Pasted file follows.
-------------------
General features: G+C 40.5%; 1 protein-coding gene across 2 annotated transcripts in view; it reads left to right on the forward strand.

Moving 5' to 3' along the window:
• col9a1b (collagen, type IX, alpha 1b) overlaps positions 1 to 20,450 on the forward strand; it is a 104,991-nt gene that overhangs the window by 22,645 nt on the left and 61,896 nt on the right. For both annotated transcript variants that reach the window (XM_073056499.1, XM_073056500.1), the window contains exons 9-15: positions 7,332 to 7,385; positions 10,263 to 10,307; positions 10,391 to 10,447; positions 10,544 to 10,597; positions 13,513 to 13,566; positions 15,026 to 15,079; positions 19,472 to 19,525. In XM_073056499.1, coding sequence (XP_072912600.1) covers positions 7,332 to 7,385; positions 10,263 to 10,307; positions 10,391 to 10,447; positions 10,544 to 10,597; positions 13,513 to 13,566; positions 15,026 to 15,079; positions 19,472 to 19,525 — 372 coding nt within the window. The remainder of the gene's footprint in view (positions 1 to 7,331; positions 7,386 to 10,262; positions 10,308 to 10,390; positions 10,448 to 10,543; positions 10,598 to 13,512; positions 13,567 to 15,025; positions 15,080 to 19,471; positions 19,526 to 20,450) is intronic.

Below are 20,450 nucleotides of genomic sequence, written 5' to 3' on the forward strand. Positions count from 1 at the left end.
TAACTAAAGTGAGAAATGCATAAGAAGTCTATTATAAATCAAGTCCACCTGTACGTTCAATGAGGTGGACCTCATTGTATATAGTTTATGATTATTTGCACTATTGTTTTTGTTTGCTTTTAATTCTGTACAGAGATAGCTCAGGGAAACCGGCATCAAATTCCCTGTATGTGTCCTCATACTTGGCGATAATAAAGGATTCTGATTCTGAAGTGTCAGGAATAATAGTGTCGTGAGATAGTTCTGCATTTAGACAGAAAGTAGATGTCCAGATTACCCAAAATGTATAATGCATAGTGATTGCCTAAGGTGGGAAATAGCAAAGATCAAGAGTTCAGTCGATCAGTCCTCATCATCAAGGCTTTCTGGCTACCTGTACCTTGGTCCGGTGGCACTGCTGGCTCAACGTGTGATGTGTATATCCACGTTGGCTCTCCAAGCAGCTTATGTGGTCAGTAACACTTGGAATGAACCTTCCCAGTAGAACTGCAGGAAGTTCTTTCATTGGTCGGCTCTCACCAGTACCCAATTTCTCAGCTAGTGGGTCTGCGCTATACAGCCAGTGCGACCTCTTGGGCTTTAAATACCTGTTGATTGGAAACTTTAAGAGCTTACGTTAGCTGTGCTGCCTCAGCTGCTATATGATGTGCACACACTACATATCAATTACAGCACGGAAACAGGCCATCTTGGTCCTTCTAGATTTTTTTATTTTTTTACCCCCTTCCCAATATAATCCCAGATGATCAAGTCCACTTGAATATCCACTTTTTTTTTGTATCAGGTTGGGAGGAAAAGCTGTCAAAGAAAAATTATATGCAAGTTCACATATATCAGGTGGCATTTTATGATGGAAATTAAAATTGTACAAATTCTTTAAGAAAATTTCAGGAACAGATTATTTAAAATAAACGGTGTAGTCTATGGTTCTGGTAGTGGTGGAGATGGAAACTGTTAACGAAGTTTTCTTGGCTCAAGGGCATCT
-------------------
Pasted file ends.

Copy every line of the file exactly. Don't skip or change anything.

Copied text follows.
General features: G+C 40.5%; 1 protein-coding gene across 2 annotated transcripts in view; it reads left to right on the forward strand.

Moving 5' to 3' along the window:
• col9a1b (collagen, type IX, alpha 1b) overlaps positions 1 to 20,450 on the forward strand; it is a 104,991-nt gene that overhangs the window by 22,645 nt on the left and 61,896 nt on the right. For both annotated transcript variants that reach the window (XM_073056499.1, XM_073056500.1), the window contains exons 9-15: positions 7,332 to 7,385; positions 10,263 to 10,307; positions 10,391 to 10,447; positions 10,544 to 10,597; positions 13,513 to 13,566; positions 15,026 to 15,079; positions 19,472 to 19,525. In XM_073056499.1, coding sequence (XP_072912600.1) covers positions 7,332 to 7,385; positions 10,263 to 10,307; positions 10,391 to 10,447; positions 10,544 to 10,597; positions 13,513 to 13,566; positions 15,026 to 15,079; positions 19,472 to 19,525 — 372 coding nt within the window. The remainder of the gene's footprint in view (positions 1 to 7,331; positions 7,386 to 10,262; positions 10,308 to 10,390; positions 10,448 to 10,543; positions 10,598 to 13,512; positions 13,567 to 15,025; positions 15,080 to 19,471; positions 19,526 to 20,450) is intronic.

Below are 20,450 nucleotides of genomic sequence, written 5' to 3' on the forward strand. Positions count from 1 at the left end.
TAACTAAAGTGAGAAATGCATAAGAAGTCTATTATAAATCAAGTCCACCTGTACGTTCAATGAGGTGGACCTCATTGTATATAGTTTATGATTATTTGCACTATTGTTTTTGTTTGCTTTTAATTCTGTACAGAGATAGCTCAGGGAAACCGGCATCAAATTCCCTGTATGTGTCCTCATACTTGGCGATAATAAAGGATTCTGATTCTGAAGTGTCAGGAATAATAGTGTCGTGAGATAGTTCTGCATTTAGACAGAAAGTAGATGTCCAGATTACCCAAAATGTATAATGCATAGTGATTGCCTAAGGTGGGAAATAGCAAAGATCAAGAGTTCAGTCGATCAGTCCTCATCATCAAGGCTTTCTGGCTACCTGTACCTTGGTCCGGTGGCACTGCTGGCTCAACGTGTGATGTGTATATCCACGTTGGCTCTCCAAGCAGCTTATGTGGTCAGTAACACTTGGAATGAACCTTCCCAGTAGAACTGCAGGAAGTTCTTTCATTGGTCGGCTCTCACCAGTACCCAATTTCTCAGCTAGTGGGTCTGCGCTATACAGCCAGTGCGACCTCTTGGGCTTTAAATACCTGTTGATTGGAAACTTTAAGAGCTTACGTTAGCTGTGCTGCCTCAGCTGCTATATGATGTGCACACACTACATATCAATTACAGCACGGAAACAGGCCATCTTGGTCCTTCTAGATTTTTTTATTTTTTTACCCCCTTCCCAATATAATCCCAGATGATCAAGTCCACTTGAATATCCACTTTTTTTTTGTATCAGGTTGGGAGGAAAAGCTGTCAAAGAAAAATTATATGCAAGTTCACATATATCAGGTGGCATTTTATGATGGAAATTAAAATTGTACAAATTCTTTAAGAAAATTTCAGGAACAGATTATTTAAAATAAACGGTGTAGTCTATGGTTCTGGTAGTGGTGGAGATGGAAACTGTTAACGAAGTTTTCTTGGCTCAAGGGCATCT